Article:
The Invisible Sea  1979

In the late 1970‘s the artist began to spend time in Leucadia, California (now Encinitas) along the north coast of San Diego County.  Part of the experience of observation was the invisible presence of the sea, the fragrance, the humid heat, the radiant light.  He began to work with Kodak infrared film and began developing a printing technique for this purpose.

1979 The Invisible Sea 13
1979 The Invisible Sea 13
1979 The Invisible Sea 1
1979 The Invisible Sea 1
1979 The Invisible Sea 7
1979 The Invisible Sea 7
1979 The Invisible Sea 12
1979 The Invisible Sea 12
1979 The Invisible Sea 2
1979 The Invisible Sea 2
1979 The Invisible Sea 3
1979 The Invisible Sea 3
1979 The Invisible Sea 14
1979 The Invisible Sea 14
1979 The Invisible Sea 15
1979 The Invisible Sea 15
1979 The Invisible Sea 11
1979 The Invisible Sea 11
1979 The Invisible Sea 4
1979 The Invisible Sea 4
1979 The Invisible Sea 25
1979 The Invisible Sea 25
1979 The Invisible Sea 9
1979 The Invisible Sea 9
1979 The Invisible Sea 16
1979 The Invisible Sea 16
1979 The Invisible Sea 5
1979 The Invisible Sea 5
1979 The Invisible Sea 26
1979 The Invisible Sea 26
The Invisible Sea 21
The Invisible Sea 21
1979 The Invisible Sea 18
1979 The Invisible Sea 18
1979 The Invisible Sea 23
1979 The Invisible Sea 23
1979 The Invisible Sea 24
1979 The Invisible Sea 24
1979 The Invisible Sea 20
1979 The Invisible Sea 20
1979 The Invisible Sea 27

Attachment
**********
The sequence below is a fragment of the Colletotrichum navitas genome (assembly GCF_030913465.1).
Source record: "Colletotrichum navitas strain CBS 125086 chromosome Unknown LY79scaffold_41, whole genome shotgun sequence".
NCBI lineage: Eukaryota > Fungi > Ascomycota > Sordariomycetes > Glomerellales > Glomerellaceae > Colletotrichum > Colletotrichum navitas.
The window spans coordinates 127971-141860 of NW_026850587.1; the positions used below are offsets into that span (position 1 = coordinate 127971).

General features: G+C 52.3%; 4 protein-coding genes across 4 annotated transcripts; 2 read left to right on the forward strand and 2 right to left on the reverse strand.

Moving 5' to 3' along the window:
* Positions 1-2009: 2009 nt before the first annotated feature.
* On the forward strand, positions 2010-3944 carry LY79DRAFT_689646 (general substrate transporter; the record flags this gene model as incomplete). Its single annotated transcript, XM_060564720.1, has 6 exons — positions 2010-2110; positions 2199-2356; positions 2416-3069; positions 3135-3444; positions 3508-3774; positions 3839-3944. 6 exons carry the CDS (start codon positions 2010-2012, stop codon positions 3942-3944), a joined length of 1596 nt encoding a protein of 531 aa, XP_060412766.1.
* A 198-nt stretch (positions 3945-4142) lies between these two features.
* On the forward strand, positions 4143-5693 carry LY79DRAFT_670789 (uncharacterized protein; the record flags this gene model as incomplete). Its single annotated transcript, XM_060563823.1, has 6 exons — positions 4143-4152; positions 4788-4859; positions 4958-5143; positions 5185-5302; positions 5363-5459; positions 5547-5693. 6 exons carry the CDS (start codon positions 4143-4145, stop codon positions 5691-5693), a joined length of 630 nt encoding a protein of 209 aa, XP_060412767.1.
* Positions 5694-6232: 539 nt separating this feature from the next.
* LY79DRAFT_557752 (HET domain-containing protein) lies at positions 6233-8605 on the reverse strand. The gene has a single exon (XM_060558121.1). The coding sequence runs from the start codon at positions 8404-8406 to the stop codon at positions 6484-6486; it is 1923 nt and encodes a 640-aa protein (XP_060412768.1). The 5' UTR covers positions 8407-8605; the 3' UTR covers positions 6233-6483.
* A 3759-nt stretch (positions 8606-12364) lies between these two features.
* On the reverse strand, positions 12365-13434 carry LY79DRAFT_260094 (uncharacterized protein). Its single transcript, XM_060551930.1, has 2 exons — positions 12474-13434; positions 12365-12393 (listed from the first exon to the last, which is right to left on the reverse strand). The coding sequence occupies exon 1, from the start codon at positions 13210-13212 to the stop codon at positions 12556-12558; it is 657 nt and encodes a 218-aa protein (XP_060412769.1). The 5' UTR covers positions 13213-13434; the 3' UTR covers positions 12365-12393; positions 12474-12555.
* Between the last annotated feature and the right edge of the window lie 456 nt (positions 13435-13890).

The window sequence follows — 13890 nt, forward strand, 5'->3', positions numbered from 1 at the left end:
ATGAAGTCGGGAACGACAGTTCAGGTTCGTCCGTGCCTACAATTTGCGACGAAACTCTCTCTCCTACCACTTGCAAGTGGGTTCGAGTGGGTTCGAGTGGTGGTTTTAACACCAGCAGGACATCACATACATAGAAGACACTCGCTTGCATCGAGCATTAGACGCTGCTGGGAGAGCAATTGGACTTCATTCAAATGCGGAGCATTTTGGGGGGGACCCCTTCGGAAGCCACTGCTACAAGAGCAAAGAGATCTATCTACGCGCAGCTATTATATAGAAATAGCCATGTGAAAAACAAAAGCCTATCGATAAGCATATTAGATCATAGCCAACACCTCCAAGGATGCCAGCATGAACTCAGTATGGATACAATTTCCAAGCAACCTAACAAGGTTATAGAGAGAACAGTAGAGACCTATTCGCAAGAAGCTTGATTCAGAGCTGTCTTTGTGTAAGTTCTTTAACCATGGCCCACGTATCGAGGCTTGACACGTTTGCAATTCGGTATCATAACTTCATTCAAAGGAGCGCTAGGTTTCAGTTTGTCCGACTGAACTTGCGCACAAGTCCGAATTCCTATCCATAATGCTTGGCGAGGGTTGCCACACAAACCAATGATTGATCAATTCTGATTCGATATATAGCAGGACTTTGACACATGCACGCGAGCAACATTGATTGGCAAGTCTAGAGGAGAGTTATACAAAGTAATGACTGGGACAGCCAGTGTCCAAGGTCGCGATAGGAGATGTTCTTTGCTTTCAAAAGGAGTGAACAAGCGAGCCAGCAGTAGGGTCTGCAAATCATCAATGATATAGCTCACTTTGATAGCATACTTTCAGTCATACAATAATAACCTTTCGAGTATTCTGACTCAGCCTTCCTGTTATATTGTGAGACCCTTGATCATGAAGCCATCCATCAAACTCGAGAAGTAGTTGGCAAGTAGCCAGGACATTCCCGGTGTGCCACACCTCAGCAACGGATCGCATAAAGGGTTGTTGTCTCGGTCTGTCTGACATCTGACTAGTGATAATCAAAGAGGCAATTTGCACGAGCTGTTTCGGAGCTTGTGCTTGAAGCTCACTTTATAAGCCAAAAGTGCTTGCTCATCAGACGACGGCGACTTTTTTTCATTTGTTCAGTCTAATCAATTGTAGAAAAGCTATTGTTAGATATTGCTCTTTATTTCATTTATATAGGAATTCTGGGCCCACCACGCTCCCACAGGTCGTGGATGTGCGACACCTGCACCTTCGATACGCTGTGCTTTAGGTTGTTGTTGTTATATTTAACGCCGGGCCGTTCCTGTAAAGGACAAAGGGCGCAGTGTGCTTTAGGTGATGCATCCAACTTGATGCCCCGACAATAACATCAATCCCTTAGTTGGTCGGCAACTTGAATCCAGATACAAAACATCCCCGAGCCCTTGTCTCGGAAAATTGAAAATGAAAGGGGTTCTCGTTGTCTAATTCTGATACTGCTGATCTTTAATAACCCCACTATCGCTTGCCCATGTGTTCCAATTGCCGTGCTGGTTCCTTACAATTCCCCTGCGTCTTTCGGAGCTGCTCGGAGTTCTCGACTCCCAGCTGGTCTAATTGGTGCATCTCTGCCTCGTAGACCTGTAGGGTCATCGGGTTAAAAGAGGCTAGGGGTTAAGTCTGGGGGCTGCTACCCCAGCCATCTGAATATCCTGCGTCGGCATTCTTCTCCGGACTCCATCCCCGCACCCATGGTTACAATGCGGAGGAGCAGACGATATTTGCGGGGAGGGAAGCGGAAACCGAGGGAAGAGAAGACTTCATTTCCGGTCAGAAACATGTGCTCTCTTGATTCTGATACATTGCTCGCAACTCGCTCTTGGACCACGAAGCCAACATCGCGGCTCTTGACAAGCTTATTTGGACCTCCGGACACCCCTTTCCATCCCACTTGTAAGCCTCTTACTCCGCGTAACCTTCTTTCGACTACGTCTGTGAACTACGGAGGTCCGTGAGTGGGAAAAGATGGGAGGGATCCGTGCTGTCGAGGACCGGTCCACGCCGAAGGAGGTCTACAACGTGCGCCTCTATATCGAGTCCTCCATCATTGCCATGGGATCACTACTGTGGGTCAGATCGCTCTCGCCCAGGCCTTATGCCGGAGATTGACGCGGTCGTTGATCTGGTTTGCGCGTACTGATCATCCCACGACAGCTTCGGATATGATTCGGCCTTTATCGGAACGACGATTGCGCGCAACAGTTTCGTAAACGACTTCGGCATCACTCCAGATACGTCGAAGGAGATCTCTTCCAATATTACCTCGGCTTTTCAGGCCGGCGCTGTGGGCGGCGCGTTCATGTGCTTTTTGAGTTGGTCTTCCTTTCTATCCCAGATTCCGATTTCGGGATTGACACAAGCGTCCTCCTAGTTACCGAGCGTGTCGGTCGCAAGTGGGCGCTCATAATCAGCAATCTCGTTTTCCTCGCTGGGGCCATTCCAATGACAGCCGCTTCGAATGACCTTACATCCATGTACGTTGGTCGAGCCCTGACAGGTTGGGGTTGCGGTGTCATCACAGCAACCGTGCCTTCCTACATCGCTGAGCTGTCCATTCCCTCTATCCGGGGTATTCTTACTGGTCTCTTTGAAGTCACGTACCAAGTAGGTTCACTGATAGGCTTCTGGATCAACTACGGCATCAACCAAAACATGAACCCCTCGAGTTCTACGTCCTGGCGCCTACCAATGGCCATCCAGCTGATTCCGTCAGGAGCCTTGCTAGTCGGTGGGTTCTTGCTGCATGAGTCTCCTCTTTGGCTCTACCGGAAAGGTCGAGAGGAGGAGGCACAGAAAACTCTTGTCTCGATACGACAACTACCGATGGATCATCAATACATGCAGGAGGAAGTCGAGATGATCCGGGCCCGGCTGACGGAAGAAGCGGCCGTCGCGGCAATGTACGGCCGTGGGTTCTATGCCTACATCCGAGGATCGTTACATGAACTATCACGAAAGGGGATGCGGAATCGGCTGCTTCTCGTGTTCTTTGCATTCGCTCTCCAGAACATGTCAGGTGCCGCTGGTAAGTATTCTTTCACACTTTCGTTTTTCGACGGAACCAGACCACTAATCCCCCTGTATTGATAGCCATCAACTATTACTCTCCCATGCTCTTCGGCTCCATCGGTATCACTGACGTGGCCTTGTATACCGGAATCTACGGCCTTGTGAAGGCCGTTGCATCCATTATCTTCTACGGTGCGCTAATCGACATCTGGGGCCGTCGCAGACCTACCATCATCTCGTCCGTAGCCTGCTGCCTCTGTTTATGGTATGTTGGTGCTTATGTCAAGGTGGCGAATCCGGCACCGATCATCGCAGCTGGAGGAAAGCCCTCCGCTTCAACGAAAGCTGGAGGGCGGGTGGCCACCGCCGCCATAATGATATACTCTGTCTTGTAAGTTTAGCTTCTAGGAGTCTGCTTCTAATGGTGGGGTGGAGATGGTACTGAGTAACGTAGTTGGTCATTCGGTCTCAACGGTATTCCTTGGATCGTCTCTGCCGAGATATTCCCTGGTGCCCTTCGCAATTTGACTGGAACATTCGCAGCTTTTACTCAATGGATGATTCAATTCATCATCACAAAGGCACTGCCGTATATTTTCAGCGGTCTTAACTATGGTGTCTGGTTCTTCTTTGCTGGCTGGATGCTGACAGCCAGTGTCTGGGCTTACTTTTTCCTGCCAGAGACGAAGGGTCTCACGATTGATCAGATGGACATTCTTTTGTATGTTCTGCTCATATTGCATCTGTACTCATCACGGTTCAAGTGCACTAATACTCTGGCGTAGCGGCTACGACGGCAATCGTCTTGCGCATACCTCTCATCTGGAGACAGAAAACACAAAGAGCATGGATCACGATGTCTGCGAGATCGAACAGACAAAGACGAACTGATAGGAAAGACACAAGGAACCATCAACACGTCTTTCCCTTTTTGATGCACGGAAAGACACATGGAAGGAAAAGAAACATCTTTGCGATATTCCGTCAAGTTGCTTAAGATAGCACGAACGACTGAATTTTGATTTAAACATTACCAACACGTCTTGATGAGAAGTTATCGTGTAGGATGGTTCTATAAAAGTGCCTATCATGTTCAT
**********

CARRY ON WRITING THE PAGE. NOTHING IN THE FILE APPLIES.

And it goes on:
1979 The Invisible Sea 27
1979 The Invisible Sea 22
1979 The Invisible Sea 22
1979 The Invisible Sea 8
1979 The Invisible Sea 8
1979 The Invisible Sea 19
1979 The Invisible Sea 19
1979 The Invisible Sea 6
1979 The Invisible Sea 6
1979 The Invisible Sea 17
1979 The Invisible Sea 17
1979 The Invisible Sea 17
1979 The Invisible Sea 17

Choosing Agfa Portriga photographic paper with a textured surface, the artist exposed the print to the negative for seven minutes and developed in Edwal Platinum developer for another seven minutes until the print was black.  Then, after the image was processed, proceeded to bleach the print back from black with concentrated potassium ferricyanide, then plunged into a solution of Kodak Selenium toner at a high 1:3 solution.  The result were images with three tones: neutral black, reddish purple mid tone shadows and highlights in the brown-amber range.  The prints were not repeatable, meaning that each image had different characteristics.